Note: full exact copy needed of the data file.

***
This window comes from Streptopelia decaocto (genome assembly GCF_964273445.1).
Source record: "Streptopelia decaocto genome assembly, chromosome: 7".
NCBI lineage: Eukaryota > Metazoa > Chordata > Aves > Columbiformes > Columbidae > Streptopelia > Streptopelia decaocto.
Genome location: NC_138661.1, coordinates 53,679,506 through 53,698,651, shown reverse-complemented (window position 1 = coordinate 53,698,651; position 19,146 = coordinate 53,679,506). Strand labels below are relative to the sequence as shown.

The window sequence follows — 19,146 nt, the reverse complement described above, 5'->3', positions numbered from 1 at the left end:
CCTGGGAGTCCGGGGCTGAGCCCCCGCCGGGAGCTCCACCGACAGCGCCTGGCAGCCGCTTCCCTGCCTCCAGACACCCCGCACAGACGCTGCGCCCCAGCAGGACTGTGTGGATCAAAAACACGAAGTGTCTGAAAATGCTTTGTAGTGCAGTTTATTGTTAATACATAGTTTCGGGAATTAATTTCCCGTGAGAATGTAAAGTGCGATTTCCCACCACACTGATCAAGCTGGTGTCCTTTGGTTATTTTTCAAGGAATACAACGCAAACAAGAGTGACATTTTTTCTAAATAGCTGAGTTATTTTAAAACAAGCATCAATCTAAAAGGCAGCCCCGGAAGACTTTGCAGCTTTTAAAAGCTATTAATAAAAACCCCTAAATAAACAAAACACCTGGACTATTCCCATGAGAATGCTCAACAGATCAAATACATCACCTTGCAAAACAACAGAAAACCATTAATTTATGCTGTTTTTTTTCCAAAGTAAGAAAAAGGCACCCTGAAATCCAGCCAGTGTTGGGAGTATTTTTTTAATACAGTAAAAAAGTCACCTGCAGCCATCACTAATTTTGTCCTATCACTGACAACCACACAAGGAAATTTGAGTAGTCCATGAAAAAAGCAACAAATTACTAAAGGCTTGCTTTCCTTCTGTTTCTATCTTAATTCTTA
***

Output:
This window comes from Streptopelia decaocto (genome assembly GCF_964273445.1).
Source record: "Streptopelia decaocto genome assembly, chromosome: 7".
NCBI lineage: Eukaryota > Metazoa > Chordata > Aves > Columbiformes > Columbidae > Streptopelia > Streptopelia decaocto.
Genome location: NC_138661.1, coordinates 53,679,506 through 53,698,651, shown reverse-complemented (window position 1 = coordinate 53,698,651; position 19,146 = coordinate 53,679,506). Strand labels below are relative to the sequence as shown.

The window sequence follows — 19,146 nt, the reverse complement described above, 5'->3', positions numbered from 1 at the left end:
CCTGGGAGTCCGGGGCTGAGCCCCCGCCGGGAGCTCCACCGACAGCGCCTGGCAGCCGCTTCCCTGCCTCCAGACACCCCGCACAGACGCTGCGCCCCAGCAGGACTGTGTGGATCAAAAACACGAAGTGTCTGAAAATGCTTTGTAGTGCAGTTTATTGTTAATACATAGTTTCGGGAATTAATTTCCCGTGAGAATGTAAAGTGCGATTTCCCACCACACTGATCAAGCTGGTGTCCTTTGGTTATTTTTCAAGGAATACAACGCAAACAAGAGTGACATTTTTTCTAAATAGCTGAGTTATTTTAAAACAAGCATCAATCTAAAAGGCAGCCCCGGAAGACTTTGCAGCTTTTAAAAGCTATTAATAAAAACCCCTAAATAAACAAAACACCTGGACTATTCCCATGAGAATGCTCAACAGATCAAATACATCACCTTGCAAAACAACAGAAAACCATTAATTTATGCTGTTTTTTTTCCAAAGTAAGAAAAAGGCACCCTGAAATCCAGCCAGTGTTGGGAGTATTTTTTTAATACAGTAAAAAAGTCACCTGCAGCCATCACTAATTTTGTCCTATCACTGACAACCACACAAGGAAATTTGAGTAGTCCATGAAAAAAGCAACAAATTACTAAAGGCTTGCTTTCCTTCTGTTTCTATCTTAATTCTTA